“[The installation] is in line with what the museum does — being able to take things and then reimagine them in a different way, or give them a different role,” said Ðoan Diane Hoang Dy, senior tour manager at the Wing Luke Museum. “Opening [the building] up as artists’ studios gives new life, new bodies, and new stories to come through and come out of the space.”
Though not a part of its main site, the Wing Luke Museum features Inscape in many of its tours. This April and May, Inscape will be a stop along its Redlining Heritage Trail Tour, a project with the National Park Service and the Northwest African American Museum. The tour will go through parts of Pioneer Square, the CID, and First Hill for a larger overview of the communities that have been displaced through Seattle.
For many tenants of Inscape, visiting the building is moving and emotional, and the Wing Luke’s signage shares intimate experiences of going through the immigration and refugee system within those walls. Exterior courtyards display the names of detainees written with melted tar on the brick walls, some as recent as 2001. These courtyard walls are also unprotected from potential developments.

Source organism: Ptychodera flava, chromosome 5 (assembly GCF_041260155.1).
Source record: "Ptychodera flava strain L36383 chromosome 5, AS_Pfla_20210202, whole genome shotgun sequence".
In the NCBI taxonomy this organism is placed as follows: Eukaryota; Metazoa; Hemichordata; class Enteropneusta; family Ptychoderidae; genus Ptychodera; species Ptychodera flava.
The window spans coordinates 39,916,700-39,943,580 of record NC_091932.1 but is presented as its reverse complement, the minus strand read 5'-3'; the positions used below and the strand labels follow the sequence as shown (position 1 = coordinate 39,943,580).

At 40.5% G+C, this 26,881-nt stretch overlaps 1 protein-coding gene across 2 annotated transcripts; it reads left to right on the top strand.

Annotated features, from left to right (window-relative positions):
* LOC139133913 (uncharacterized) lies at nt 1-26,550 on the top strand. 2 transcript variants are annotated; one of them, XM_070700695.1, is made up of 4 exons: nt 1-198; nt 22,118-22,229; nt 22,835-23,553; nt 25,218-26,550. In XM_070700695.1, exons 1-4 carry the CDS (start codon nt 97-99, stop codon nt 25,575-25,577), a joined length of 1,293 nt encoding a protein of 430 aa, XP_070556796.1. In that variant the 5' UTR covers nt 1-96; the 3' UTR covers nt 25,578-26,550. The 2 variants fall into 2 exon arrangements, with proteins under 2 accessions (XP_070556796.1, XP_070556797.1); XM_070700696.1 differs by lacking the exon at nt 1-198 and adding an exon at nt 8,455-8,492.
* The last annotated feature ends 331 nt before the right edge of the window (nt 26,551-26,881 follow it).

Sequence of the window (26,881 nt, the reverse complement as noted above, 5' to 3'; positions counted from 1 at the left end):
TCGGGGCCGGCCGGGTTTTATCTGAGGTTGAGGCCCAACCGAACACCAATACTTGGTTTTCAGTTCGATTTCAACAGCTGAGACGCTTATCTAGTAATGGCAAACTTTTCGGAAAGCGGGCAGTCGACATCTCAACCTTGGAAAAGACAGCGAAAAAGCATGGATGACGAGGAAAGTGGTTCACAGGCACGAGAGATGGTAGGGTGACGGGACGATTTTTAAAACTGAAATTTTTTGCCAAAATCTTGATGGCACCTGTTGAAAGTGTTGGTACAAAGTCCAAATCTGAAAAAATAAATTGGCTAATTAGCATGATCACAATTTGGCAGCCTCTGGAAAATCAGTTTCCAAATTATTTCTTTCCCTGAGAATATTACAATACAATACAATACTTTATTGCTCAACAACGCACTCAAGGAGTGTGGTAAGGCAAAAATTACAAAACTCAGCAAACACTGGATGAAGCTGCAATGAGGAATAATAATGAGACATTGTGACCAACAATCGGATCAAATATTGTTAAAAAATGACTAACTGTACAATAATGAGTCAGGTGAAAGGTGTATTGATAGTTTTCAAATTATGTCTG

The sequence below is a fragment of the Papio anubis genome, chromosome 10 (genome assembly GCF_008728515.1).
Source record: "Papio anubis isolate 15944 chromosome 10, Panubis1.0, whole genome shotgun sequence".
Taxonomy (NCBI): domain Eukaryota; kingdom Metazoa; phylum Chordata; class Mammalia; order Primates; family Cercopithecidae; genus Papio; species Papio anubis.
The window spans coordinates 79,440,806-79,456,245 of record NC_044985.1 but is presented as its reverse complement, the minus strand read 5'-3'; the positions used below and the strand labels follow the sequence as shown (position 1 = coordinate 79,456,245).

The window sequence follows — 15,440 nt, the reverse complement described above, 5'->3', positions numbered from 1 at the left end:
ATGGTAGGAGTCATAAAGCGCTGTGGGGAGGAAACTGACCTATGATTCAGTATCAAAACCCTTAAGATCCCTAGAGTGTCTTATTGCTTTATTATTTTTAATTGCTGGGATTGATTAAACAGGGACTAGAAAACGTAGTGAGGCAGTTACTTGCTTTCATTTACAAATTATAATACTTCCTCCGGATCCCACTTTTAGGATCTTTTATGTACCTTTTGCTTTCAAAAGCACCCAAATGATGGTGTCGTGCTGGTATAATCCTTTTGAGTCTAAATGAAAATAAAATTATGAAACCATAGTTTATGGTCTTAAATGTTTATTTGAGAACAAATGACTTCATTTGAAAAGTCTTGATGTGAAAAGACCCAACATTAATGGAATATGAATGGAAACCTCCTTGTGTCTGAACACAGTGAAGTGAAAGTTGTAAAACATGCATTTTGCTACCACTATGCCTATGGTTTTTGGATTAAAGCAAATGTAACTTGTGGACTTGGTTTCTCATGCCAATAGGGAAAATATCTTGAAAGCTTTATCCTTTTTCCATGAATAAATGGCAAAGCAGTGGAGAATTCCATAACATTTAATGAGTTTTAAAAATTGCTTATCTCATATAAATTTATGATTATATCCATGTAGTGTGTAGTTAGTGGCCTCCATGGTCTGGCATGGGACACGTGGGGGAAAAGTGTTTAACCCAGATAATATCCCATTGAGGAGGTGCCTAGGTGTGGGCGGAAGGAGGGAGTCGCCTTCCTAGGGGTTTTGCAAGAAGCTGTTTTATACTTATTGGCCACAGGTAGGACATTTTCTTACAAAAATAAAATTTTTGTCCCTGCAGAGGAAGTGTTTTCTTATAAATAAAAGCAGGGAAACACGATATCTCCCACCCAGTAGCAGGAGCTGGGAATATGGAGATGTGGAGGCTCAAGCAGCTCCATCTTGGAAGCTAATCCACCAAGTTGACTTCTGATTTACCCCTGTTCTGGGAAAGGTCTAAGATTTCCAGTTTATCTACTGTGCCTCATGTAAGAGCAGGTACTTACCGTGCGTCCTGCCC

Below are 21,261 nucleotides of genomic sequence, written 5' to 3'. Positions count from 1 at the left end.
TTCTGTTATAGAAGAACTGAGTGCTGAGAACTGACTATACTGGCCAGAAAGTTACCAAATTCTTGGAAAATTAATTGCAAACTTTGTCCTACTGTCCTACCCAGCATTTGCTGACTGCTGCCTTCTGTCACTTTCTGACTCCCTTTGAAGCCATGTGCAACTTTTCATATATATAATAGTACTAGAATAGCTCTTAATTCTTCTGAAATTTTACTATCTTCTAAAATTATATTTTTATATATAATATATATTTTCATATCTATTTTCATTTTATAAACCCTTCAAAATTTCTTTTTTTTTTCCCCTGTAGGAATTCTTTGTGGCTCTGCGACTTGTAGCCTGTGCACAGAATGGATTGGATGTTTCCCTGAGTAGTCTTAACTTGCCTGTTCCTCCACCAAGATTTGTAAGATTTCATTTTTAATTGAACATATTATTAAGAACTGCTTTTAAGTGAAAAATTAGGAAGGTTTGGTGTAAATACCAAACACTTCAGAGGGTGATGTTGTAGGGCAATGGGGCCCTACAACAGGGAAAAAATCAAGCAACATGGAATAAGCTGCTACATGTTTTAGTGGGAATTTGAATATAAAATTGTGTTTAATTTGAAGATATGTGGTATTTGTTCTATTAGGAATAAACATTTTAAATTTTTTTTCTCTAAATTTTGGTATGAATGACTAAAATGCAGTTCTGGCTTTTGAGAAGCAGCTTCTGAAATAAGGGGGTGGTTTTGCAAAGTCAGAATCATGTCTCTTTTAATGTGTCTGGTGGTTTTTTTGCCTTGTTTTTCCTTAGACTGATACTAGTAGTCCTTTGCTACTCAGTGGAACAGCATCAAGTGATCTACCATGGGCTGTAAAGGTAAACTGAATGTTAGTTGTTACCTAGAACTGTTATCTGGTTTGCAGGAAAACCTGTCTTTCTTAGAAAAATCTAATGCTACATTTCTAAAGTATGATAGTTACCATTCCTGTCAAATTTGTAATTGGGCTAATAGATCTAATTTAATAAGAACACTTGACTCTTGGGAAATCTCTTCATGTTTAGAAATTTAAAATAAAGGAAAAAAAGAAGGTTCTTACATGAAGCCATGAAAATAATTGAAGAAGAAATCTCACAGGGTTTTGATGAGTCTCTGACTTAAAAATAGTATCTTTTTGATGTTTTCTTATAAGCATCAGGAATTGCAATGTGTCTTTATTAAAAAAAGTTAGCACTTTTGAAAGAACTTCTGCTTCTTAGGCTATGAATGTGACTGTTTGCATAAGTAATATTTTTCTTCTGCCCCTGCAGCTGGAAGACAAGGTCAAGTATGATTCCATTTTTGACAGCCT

“It’s incredibly powerful to see that those pieces of history are still intact,” Mohan said. “It becomes even more powerful to realize that could be lost if the building doesn’t stay within the protection of community space that can actually honor that.”
The real estate company listing the building did not respond to a request for comment. The building was purchased in 2008 by real estate developer Rolf Hogger, who originally intended the building to be developed into offices but shifted gears in the face of the financial recession. The building couldn’t compete with cheap office spaces Downtown, and became Inscape.
“This building is actively being positioned as a way to make money,” Hudson said. “It’s misaligned with the work of most arts and cultural workers, it’s misaligned with [the building] as a place for descendants of people who were processed through the building to come and interact with the space if they so choose.”